One of the Commissioners then rose and commenced an barangue. “ My children,” said he, “ your great Father, the President, has sent us here to buy from you part of your lands.” This the interpreter for each tribe repeated in succession, and as soon as each concluded, tbey whom he addressed, exclaimed, something in the manner of the audiences in the British House of Commons, “ Hear, Hear," by a deep interjectional, gutteral sound, that, as well as it can be expressed on paper, was “ Howe, Howe.” The Commissioner continued, “ we are glad that the Great Spirit has allowed us a bright sky and a clear day to meet together.” This was explained, and met with the “Howe" that is uttered after every sentence. “ The river runs bright, the birds sing in the air, and the face of nature looks smiling ; – these are good signs, they show that our hearts are not foggy, and that our trade will be made in friendship. Your Great Father loves his red children, and wishes to be good to them. They must try to deserve good at his hands; he has a large quantity of land, and his grounds are governed by old and wise chiefs — his villages are full of braves, who never fear the tomahawk or the scalping knife ; some of them even laugh when they stand before the big guns of their enemies. These braves and warriors your Great Father wishes to use for your protection, and to keep peace among his red children; so that, instead of war-parties roaming through the country, you may be at rest, smoke your pipes in security, raise your corn in safety, and make up your packs of furs without molestation. If you know what is good for yourselves, you will open your ears to the words of your Great Father, and do as he says. Be careful then, and do not listen to bad birds which are flying about and whispering black lies to you. Your Great Father knows there are many of these, and he wants us to put you on your guard. These birds will eat up your corn, and destroy your families; they will make you look one way, while they fly the other with your wives, your children, your goods. Mind what I say, I've got only one way of talking—I dont say 'yes' with one side of my mouth and no' with the other. My words come out of the middle, and I dont talk crooked.” He then went on and finished the speech, by stating the object of purchasing land for which they were assembled.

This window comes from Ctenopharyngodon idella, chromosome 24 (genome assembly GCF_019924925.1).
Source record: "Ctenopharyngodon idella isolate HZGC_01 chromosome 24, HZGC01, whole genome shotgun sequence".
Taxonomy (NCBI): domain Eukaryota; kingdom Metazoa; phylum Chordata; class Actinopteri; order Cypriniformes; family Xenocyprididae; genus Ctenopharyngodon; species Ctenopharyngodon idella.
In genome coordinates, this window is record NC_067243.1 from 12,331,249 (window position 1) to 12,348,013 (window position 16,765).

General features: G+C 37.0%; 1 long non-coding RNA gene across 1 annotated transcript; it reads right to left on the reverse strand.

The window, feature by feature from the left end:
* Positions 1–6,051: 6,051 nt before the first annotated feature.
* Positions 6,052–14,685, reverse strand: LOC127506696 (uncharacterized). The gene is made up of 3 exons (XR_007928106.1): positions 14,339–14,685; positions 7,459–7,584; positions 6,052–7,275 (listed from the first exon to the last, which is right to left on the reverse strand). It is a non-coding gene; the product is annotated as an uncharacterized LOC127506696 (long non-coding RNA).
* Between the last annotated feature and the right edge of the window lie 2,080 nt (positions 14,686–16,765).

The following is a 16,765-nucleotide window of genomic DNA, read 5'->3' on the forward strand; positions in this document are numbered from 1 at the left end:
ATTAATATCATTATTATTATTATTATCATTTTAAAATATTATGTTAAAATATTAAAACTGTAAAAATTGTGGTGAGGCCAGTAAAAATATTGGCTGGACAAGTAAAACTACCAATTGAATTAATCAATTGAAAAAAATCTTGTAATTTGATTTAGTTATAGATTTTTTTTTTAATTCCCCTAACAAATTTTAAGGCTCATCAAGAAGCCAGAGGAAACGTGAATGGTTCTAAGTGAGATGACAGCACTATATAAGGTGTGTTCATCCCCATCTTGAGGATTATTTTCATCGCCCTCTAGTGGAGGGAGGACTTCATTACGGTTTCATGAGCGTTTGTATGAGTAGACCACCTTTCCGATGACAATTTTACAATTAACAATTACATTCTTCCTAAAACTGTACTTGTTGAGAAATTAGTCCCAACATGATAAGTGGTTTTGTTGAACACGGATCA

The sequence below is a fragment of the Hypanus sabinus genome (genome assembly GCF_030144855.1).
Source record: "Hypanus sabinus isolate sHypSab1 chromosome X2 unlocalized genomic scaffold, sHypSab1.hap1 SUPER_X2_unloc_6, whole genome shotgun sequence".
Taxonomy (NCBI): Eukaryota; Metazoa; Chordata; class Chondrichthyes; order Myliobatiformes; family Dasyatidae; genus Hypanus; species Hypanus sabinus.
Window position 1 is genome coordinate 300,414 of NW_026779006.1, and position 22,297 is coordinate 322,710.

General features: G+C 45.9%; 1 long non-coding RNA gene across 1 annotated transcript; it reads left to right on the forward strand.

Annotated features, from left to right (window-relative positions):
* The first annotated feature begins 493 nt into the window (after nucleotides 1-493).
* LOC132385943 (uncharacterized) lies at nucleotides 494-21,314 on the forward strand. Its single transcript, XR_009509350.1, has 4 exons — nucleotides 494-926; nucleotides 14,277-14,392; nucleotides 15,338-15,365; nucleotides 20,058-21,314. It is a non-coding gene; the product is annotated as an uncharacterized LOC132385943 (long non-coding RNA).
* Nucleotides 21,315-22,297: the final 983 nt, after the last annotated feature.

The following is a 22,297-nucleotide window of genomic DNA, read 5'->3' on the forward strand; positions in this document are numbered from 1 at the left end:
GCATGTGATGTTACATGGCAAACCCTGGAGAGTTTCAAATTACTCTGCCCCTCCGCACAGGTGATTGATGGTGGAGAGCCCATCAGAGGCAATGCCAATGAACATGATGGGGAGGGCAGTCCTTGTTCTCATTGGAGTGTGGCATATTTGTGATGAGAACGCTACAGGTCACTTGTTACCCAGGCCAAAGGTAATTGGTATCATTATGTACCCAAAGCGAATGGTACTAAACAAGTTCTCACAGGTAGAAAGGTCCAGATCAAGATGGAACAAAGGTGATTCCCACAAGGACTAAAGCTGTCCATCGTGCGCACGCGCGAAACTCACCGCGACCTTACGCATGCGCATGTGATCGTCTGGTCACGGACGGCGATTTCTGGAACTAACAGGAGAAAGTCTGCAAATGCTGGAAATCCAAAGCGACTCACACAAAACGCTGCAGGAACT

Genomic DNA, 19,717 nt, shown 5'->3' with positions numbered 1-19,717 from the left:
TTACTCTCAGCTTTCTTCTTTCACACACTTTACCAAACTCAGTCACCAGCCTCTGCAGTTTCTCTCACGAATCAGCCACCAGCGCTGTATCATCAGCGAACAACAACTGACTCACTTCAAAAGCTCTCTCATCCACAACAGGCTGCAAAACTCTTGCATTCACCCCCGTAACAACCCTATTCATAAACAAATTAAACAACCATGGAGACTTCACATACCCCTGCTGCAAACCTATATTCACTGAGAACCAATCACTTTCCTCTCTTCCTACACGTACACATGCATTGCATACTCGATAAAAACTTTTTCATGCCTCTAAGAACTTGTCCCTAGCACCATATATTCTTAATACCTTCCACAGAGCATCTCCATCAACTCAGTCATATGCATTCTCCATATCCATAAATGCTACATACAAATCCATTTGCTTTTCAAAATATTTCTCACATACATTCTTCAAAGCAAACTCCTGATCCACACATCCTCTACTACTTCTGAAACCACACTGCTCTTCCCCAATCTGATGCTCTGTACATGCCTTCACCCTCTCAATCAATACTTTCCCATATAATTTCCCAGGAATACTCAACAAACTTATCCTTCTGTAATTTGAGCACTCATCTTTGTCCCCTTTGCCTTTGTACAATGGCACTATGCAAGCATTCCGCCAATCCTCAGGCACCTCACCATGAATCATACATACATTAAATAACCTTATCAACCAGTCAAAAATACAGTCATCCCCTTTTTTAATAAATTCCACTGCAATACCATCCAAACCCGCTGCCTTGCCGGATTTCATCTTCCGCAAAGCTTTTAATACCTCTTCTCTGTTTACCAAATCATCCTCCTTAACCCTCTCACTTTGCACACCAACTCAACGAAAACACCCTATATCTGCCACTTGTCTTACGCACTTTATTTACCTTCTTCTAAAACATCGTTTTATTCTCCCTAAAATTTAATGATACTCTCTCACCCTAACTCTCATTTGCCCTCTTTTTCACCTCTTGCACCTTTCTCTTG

The eyes of the savages were fastened on the speaker as he proceeded, but when, through their interpreters, they were made acquainted with the offers made for their lands, a gloom overspread their countonances, and their eyes were lowered to the ground. As the speaker discontinued “Car-ree-maun-nee,” or “ the turtle that walks,” started